What is Treaty Day?
In Western Canada, Treaty Day also commemorates the annual meeting at which representatives of the federal government distributed treaty payments to members of Indigenous bands who signed the Numbered Treaties. The first of these annual payments was in 1872 and they are still distributed to this day, although now they are mostly a symbolic gesture. Most descendants of the Numbered Treaties signatories receive $4 or $5 annually — an amount that has not increased over time to reflect inflation. Therefore, these minimal funds are financially insignificant but they confirm the relationship between Indigenous peoples and the government.
In Nova Scotia, Treaty Day has a slightly different meaning. There, Treaty Day commemorates the signing and significance of the Peace and Friendship Treaties of the 1700s (see Indigenous Peoples: Treaties). These treaties brought an end to years of warfare between the Mi’kmaq and the British. Although there is no distribution of annual payments, Treaty Day in Nova Scotia commemorates the Indigenous rights of the Mi’kmaq people and their relationship to the Crown.
Despite these differences between celebrations across Canada, Treaty Days are annual celebrations where the descendants of Indigenous signatories honour these historic commitments.
When is Treaty Day?
Treaty Day is celebrated on different days throughout Canada, depending on the particular treaty that is being commemorated. For example, 1 October 1986 was proclaimed as Treaty Day in Nova Scotia and since that time has been celebrated annually to recognize the connection between the Crown and the Mi’kmaq, and to commemorate the Peace and Friendship Treaties. In the West, Treaty Day or Treaty Days (also known as Urban Treaty Days, which generally applies to all Indigenous nations in the region regardless of treaty affiliation) is celebrated in the summer months in Saskatchewan, Manitoba and Alberta. For the Indigenous peoples of the West, Treaty Day commemorates the treaties between the federal government and Indigenous nations.
Aside from Nova Scotia, provinces and territories do not have a specific day on which to celebrate the signing of historic treaties. However, Indigenous nations that were promised annual payments in the Numbered Treaties and in the Robinson-Huron and Robinson-Superior treaties still receive those payments from the federal government. Oftentimes, these cash payments are made in person, directly from a representative of the federal government.
Lack of a provincially recognized Treaty Day also does not prohibit Indigenous peoples from commemorating historic treaties in their own communities. For instance, Mi’kmaq and Wolastoqiyik (Maliseet) communities in New Brunswick, Prince Edward Island, Québec and Newfoundland and Labrador celebrate the Peace and Friendship Treaties. The peoples of Treaties 8 and 11 (covering parts of the present-day Northwest Territories, Yukon, British Columbia, Alberta and Saskatchewan) have been holding annual celebrations of treaty payments since the treaties were signed in the summers of 1899–1900 and 1921, respectively. The anniversaries of modern treaties, such as the 1975 James Bay and Northern Québec Agreement, are also celebrated within specific communities.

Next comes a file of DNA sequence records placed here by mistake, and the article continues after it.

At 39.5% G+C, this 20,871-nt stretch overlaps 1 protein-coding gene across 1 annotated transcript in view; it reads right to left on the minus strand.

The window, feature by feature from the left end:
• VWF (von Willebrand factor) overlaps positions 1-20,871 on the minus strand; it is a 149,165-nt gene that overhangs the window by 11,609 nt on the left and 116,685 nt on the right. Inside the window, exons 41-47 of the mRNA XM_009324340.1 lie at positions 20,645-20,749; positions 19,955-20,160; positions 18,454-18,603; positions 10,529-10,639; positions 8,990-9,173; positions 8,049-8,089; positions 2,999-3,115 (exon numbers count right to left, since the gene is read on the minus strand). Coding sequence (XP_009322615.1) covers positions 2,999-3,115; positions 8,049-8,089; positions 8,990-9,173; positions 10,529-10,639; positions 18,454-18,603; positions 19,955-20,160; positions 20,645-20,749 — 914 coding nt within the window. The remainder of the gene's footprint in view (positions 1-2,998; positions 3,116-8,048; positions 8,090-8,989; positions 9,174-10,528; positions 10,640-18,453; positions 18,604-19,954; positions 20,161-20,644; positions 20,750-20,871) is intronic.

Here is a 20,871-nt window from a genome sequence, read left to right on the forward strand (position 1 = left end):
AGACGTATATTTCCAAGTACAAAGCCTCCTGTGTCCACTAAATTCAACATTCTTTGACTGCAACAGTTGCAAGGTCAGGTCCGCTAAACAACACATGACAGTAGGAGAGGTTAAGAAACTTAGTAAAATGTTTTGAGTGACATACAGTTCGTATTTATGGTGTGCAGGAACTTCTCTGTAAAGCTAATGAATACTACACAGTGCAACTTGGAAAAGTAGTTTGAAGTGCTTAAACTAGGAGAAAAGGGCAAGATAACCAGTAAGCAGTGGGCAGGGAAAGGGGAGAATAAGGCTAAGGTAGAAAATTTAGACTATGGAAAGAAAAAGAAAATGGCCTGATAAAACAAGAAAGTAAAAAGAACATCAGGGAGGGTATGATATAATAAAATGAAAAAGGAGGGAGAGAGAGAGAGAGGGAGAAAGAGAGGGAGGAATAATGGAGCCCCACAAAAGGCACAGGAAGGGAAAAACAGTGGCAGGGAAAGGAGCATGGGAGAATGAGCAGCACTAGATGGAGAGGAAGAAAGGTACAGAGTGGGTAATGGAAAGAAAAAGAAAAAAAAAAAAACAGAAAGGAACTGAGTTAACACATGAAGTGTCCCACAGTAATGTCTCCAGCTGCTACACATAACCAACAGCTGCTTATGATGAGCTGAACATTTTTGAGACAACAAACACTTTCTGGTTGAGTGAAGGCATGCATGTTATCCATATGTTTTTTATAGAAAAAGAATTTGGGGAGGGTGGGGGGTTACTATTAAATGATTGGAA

In some cases, efforts have been made on the part of both Indigenous peoples and governments to bring greater awareness to treaty history and treaty peoples. In many parts of Canada, historic treaties are celebrated as part of National Aboriginal Day on 21 June every year. In 2016, as part of Ontario’s commitment to reconciliation with Indigenous peoples (see Truth and Reconciliation Commission), the province declared the first week of November as Treaties Recognition Week.
How is it Celebrated?
In Nova Scotia, Treaty Day is celebrated with powwows, dances, parades, concerts, speeches, feasts and other social and cultural gatherings. The same is true in Western Canada, although they also celebrate Treaty Day with the distribution of annual payments. The amount of the payment depends on the agreement stipulated in the treaty. These cash payments can be distributed on or off reserve. In the past, government officials would distribute food, ammunition, clothing, hunting and fishing equipment and other goods, in addition to monies.
Although many treaty promises have remained unfulfilled by the federal government, Indigenous communities still believe in the importance of commemorating the historic relationship between treaty peoples and the federal government. Today, some dignitaries wear replica treaty medals to the festivities as a way of honouring these binding commitments. Treaty Day also brings families and communities together in celebration of Indigenous culture and heritage, while reaffirming Indigenous and treaty rights (see Rights of Indigenous Peoples).